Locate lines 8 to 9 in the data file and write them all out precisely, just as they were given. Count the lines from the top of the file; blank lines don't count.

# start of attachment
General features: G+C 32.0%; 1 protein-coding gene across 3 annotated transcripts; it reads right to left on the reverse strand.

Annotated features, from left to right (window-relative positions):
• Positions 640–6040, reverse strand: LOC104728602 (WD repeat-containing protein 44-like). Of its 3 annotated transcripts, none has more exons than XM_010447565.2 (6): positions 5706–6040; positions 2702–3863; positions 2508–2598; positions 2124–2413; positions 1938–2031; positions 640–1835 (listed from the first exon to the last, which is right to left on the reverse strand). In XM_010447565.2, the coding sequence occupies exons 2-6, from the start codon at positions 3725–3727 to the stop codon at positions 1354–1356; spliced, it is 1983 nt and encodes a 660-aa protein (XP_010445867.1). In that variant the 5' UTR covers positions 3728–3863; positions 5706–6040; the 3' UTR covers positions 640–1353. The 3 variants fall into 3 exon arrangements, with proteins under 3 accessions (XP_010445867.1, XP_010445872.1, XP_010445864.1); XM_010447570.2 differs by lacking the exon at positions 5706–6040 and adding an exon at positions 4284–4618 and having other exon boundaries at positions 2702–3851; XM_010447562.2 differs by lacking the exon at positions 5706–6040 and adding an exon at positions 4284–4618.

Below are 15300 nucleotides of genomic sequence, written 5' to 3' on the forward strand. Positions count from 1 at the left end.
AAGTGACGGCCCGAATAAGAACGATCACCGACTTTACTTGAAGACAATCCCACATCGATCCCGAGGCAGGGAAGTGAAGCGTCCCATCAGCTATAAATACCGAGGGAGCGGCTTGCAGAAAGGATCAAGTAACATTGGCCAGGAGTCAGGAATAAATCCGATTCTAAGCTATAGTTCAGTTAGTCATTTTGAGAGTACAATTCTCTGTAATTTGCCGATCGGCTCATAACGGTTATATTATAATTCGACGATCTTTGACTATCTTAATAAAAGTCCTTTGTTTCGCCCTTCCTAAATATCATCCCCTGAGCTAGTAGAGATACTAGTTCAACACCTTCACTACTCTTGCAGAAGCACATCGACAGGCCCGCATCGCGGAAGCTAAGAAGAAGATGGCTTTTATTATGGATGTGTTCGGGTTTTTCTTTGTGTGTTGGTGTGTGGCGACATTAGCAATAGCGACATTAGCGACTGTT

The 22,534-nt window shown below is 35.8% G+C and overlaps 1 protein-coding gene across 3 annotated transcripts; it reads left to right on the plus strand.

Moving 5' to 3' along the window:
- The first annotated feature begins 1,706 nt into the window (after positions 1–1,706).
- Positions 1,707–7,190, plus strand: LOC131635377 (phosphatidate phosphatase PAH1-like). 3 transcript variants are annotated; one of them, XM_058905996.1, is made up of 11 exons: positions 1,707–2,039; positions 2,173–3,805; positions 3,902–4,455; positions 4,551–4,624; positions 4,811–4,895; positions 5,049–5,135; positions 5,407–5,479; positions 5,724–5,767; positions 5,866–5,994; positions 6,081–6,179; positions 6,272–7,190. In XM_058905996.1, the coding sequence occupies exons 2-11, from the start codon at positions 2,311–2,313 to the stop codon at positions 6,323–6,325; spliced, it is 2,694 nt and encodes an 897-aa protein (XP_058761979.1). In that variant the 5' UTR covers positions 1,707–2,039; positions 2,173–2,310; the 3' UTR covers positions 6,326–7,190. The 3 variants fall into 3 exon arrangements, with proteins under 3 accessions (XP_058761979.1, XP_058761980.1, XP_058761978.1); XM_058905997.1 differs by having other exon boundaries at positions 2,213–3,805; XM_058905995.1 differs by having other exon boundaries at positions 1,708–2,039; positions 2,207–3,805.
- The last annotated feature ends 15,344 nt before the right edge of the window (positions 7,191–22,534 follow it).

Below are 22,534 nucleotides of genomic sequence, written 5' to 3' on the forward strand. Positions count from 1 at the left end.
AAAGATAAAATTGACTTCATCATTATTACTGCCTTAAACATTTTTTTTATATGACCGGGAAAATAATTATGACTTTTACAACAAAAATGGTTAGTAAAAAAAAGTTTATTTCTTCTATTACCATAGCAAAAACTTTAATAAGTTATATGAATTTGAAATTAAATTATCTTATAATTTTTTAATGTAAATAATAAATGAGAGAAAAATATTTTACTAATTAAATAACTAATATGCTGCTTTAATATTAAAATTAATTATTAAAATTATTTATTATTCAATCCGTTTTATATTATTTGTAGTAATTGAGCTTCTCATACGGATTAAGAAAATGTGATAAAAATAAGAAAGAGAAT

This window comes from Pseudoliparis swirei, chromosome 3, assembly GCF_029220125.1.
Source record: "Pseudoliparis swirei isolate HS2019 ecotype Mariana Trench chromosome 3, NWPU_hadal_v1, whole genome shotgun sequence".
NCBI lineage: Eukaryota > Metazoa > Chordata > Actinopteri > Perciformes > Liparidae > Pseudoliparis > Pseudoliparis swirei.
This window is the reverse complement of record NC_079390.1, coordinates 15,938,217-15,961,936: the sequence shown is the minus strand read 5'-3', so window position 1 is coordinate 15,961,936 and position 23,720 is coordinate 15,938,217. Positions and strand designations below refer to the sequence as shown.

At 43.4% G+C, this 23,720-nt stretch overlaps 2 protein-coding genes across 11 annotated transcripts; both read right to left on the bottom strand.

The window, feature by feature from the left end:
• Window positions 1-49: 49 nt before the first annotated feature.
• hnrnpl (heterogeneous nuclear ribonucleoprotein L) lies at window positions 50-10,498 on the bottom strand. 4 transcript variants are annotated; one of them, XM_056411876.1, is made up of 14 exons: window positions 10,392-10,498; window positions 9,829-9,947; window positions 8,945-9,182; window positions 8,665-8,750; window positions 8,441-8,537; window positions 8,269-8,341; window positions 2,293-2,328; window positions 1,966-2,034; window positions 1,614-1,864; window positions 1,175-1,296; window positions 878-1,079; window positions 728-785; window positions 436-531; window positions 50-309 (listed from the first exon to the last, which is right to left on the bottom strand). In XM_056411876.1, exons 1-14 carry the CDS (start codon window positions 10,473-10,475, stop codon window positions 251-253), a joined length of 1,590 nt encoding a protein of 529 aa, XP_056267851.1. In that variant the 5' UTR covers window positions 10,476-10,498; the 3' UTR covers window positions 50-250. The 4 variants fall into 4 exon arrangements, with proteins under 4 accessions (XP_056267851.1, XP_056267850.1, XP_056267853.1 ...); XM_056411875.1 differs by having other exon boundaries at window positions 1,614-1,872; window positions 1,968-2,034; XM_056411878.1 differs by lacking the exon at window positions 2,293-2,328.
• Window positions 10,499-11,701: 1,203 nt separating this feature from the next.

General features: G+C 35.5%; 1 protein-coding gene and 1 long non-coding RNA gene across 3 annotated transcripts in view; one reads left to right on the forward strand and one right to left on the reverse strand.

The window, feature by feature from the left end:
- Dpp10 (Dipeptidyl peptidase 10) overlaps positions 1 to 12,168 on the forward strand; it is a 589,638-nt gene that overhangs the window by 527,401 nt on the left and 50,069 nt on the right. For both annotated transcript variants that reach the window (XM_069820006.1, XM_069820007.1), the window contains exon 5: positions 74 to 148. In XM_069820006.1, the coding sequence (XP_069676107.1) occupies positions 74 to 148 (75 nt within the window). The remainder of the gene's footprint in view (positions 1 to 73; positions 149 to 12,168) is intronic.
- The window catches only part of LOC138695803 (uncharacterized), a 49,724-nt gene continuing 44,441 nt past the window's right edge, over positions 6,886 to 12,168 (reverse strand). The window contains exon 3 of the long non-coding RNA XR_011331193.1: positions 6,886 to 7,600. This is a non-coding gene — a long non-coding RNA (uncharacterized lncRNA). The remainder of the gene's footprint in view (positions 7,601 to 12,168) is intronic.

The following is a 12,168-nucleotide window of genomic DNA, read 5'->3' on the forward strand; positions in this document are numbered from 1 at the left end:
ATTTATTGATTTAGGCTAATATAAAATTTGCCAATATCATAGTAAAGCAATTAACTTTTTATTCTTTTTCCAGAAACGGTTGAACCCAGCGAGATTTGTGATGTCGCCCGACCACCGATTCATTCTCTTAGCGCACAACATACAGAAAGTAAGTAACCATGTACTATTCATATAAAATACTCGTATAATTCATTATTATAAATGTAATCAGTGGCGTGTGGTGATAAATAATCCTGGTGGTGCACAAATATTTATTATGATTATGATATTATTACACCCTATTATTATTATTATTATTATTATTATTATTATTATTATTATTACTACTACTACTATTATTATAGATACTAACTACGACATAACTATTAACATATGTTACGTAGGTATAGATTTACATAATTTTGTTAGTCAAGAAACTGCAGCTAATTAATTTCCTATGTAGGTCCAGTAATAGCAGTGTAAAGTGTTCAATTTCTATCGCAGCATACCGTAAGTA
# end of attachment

- The first annotated feature begins 1,706 nt into the window (after positions 1–1,706).
- Positions 1,707–7,190, plus strand: LOC131635377 (phosphatidate phosphatase PAH1-like). 3 transcript variants are annotated; one of them, XM_058905996.1, is made up of 11 exons: positions 1,707–2,039; positions 2,173–3,805; positions 3,902–4,455; positions 4,551–4,624; positions 4,811–4,895; positions 5,049–5,135; positions 5,407–5,479; positions 5,724–5,767; positions 5,866–5,994; positions 6,081–6,179; positions 6,272–7,190. In XM_058905996.1, the coding sequence occupies exons 2-11, from the start codon at positions 2,311–2,313 to the stop codon at positions 6,323–6,325; spliced, it is 2,694 nt and encodes an 897-aa protein (XP_058761979.1). In that variant the 5' UTR covers positions 1,707–2,039; positions 2,173–2,310; the 3' UTR covers positions 6,326–7,190. The 3 variants fall into 3 exon arrangements, with proteins under 3 accessions (XP_058761979.1, XP_058761980.1, XP_058761978.1); XM_058905997.1 differs by having other exon boundaries at positions 2,213–3,805; XM_058905995.1 differs by having other exon boundaries at positions 1,708–2,039; positions 2,207–3,805.